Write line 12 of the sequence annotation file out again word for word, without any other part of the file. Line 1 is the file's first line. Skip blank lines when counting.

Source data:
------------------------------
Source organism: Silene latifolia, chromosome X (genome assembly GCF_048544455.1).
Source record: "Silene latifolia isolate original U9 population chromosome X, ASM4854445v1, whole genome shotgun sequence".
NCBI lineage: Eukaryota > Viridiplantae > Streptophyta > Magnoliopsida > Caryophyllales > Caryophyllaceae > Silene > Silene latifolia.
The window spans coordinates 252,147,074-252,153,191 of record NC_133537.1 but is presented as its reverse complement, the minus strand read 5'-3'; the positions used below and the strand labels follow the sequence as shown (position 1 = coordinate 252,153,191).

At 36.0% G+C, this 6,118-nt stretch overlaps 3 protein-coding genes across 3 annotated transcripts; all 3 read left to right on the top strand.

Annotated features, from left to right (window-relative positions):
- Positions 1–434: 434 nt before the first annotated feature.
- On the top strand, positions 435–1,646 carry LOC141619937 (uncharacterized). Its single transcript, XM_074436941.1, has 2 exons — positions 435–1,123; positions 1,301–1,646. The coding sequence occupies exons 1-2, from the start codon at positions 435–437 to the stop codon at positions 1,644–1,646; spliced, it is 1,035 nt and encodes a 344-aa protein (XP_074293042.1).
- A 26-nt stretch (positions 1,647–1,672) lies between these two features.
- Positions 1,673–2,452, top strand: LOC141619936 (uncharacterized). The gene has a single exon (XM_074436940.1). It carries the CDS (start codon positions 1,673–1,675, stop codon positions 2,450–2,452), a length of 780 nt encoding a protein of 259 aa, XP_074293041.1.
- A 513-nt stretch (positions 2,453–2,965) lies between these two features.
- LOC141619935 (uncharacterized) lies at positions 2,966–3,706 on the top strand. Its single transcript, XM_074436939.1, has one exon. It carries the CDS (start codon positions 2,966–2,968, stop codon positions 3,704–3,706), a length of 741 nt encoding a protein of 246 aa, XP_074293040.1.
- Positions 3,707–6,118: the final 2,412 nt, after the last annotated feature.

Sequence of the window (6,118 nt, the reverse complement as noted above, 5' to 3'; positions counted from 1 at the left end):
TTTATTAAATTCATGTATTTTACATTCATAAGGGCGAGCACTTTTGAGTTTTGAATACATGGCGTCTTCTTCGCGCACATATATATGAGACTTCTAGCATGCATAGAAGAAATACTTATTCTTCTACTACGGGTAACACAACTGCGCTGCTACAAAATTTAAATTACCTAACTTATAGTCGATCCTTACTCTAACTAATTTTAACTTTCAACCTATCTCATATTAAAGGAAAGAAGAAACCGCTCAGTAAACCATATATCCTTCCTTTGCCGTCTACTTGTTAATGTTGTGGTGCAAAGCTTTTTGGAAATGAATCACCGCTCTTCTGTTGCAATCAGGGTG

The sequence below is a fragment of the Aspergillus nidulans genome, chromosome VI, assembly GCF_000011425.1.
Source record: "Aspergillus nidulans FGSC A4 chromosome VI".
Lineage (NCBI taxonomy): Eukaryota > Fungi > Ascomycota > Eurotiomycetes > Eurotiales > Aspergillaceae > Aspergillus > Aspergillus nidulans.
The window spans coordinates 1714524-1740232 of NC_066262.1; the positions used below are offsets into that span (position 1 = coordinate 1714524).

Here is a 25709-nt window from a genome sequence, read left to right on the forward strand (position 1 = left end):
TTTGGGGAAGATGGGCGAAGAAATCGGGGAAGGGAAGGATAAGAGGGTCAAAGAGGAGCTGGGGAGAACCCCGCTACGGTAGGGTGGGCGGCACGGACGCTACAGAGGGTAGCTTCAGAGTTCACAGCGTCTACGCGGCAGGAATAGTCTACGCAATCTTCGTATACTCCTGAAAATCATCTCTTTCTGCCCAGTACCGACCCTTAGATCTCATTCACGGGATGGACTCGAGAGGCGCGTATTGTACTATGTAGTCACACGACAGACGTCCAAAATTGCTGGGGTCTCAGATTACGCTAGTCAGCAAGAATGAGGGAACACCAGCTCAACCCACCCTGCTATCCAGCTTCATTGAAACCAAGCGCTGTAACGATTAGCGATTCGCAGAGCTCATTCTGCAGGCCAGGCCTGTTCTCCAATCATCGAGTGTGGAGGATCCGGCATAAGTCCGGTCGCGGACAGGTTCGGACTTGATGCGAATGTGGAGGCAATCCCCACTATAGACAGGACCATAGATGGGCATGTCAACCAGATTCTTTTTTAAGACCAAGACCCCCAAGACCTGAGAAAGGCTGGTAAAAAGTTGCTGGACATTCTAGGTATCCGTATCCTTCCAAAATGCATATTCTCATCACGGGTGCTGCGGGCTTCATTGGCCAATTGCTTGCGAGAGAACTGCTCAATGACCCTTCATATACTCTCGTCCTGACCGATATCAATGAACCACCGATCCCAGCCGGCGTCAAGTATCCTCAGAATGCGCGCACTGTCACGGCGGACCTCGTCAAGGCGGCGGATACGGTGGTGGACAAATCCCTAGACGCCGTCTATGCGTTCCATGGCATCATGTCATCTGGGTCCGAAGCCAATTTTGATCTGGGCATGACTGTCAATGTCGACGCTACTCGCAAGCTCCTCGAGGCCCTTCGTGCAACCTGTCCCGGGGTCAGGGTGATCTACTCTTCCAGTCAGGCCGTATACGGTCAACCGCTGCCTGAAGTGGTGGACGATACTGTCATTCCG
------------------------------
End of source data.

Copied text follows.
- LOC141619935 (uncharacterized) lies at positions 2,966–3,706 on the top strand. Its single transcript, XM_074436939.1, has one exon. It carries the CDS (start codon positions 2,966–2,968, stop codon positions 3,704–3,706), a length of 741 nt encoding a protein of 246 aa, XP_074293040.1.